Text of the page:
aggressive settlers and armed

    “Volunteers” as threat to peace

Settler colonialism
Settler Colonialism

  • Not just for resources, but for land

  • Settle poor as social “safety valve”

  • Settlers “set up” to fight indigenous peoples

Native treatymaking

Settler Colonialism Elsewhere

Whites in

Southern Africa


in Tibet

Protestants in Northern Ireland

Russians in Siberia

Israelis in West Bank

Stevens treaties
Stevens Treaties

  • 64 million acres (100,000 sq. mi.)

    ceded; tribal title extinguished,


  • < 6 million acres retained by tribes

    Goal to consolidate on 2-3 large reservations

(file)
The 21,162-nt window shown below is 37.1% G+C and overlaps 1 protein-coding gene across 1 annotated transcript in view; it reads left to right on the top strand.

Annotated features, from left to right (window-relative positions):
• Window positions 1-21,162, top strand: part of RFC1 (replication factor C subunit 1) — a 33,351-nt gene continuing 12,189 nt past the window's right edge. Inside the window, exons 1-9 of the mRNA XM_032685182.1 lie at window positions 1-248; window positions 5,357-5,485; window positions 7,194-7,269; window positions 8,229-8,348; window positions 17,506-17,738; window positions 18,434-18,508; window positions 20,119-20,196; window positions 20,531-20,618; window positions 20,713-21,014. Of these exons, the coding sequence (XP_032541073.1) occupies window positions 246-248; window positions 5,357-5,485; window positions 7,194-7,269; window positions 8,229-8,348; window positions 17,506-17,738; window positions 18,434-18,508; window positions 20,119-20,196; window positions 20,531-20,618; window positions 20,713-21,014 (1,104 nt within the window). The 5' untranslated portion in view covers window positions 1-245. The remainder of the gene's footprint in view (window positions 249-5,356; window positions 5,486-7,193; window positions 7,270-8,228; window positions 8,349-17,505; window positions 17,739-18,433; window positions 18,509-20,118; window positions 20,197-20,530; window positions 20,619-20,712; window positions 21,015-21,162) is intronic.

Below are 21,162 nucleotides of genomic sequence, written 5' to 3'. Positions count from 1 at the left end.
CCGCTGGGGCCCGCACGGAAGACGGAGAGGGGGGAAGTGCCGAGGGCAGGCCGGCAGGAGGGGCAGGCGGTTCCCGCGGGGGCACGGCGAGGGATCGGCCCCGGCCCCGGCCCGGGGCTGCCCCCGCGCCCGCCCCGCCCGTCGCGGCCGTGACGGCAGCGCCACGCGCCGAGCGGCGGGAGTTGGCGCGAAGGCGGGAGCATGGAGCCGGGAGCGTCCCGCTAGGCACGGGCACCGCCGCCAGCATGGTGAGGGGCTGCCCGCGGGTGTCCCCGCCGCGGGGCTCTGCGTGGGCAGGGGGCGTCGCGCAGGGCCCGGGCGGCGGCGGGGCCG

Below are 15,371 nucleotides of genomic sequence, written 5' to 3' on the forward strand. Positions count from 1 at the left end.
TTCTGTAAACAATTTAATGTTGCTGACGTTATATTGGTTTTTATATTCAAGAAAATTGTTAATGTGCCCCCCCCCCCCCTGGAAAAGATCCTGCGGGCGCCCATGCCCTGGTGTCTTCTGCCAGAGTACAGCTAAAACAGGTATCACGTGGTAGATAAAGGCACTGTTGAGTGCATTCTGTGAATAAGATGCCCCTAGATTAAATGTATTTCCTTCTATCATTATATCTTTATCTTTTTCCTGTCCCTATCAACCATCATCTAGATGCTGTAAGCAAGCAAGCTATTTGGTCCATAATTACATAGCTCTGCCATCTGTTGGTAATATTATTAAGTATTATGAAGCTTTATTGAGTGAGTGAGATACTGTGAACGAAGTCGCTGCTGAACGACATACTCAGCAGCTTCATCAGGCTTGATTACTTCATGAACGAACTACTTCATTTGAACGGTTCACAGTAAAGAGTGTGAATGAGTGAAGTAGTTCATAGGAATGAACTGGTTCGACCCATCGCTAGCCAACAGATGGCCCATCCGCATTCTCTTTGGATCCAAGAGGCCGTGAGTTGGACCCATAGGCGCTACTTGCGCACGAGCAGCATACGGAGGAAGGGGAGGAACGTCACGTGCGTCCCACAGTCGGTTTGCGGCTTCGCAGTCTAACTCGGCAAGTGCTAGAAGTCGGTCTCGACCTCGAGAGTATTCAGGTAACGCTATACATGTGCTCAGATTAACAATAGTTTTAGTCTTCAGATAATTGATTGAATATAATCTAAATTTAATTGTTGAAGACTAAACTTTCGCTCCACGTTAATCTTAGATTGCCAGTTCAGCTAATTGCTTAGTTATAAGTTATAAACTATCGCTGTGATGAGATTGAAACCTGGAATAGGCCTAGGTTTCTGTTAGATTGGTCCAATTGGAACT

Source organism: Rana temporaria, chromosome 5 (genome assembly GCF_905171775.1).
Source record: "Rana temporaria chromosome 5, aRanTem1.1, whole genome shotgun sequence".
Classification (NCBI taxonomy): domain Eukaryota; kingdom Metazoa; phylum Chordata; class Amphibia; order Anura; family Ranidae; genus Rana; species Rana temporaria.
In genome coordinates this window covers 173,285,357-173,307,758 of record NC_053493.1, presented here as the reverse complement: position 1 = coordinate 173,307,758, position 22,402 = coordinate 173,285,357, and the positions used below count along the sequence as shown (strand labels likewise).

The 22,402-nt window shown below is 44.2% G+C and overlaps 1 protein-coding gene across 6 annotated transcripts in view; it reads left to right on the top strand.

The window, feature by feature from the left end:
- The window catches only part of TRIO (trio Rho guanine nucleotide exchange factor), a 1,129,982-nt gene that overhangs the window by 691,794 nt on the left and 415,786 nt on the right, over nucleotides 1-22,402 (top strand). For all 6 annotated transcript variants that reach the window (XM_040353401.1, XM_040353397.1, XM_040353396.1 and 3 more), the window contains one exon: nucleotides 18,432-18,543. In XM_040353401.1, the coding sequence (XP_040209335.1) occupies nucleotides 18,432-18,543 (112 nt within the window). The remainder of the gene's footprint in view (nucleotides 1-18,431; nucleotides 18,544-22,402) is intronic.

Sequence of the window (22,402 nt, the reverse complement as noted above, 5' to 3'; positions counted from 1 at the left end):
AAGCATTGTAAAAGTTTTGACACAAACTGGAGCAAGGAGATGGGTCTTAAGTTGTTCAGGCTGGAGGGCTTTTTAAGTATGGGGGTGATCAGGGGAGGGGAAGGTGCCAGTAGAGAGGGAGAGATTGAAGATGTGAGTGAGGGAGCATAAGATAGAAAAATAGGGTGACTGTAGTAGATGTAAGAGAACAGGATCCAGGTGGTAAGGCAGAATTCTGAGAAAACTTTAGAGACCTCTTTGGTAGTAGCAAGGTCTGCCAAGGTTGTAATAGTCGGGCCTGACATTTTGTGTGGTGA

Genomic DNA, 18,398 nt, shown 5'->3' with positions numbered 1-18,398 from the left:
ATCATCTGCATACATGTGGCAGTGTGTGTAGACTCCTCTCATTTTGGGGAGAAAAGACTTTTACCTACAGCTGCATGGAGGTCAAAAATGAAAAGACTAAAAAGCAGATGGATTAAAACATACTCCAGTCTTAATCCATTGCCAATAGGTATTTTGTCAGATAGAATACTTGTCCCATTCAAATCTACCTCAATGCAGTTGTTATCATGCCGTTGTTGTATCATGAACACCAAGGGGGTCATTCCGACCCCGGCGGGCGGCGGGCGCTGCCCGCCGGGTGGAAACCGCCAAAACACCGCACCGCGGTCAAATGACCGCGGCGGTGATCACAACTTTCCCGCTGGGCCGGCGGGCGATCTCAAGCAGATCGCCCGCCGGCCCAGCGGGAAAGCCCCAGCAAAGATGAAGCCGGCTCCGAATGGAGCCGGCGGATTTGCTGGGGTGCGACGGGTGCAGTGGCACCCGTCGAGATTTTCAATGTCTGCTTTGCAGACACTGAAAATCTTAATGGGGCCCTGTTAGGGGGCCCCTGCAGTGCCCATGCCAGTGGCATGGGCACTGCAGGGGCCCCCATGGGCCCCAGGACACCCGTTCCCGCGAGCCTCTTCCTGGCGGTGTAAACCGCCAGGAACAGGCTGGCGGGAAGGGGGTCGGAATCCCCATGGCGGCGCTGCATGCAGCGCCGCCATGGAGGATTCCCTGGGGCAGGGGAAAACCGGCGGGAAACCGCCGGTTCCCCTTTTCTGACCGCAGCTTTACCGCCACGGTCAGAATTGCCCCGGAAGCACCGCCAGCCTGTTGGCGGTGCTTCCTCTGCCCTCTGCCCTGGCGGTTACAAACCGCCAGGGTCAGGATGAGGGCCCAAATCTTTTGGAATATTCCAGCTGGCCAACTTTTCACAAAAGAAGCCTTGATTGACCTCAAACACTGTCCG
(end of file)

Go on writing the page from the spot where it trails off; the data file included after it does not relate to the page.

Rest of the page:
• Pay purchase price over 20 years

  • Supply farm tools; assumed tribes

    will assimilate

Tribes retain fishing rights
Tribes retain fishing rights

“The right of taking fish at usual and accustomed grounds

and stations is further secured to said Indians,

in common with all citizens of the United States;

and of erecting temporary houses for the purpose of curing;

together with the privilege of hunting and gathering roots and

berries on open and unclaimed lands. Provided, however,

That they shall not take shell-fish from any beds staked or

cultivated by citizens.” (Point Elliot Treaty, 1855)


  • xxxxx

Medicine creek treaty
Medicine Creek Treaty

  • Dec. 26, 1854, Nisqually Delta

  • 2.24 million acres ceded for

    $32,400 (paid over 20 years)

  • Nisqually, Puyallup, Squaxin

    each get 1,280-acre reservations

    (Nisqually put on rocky plain, not river)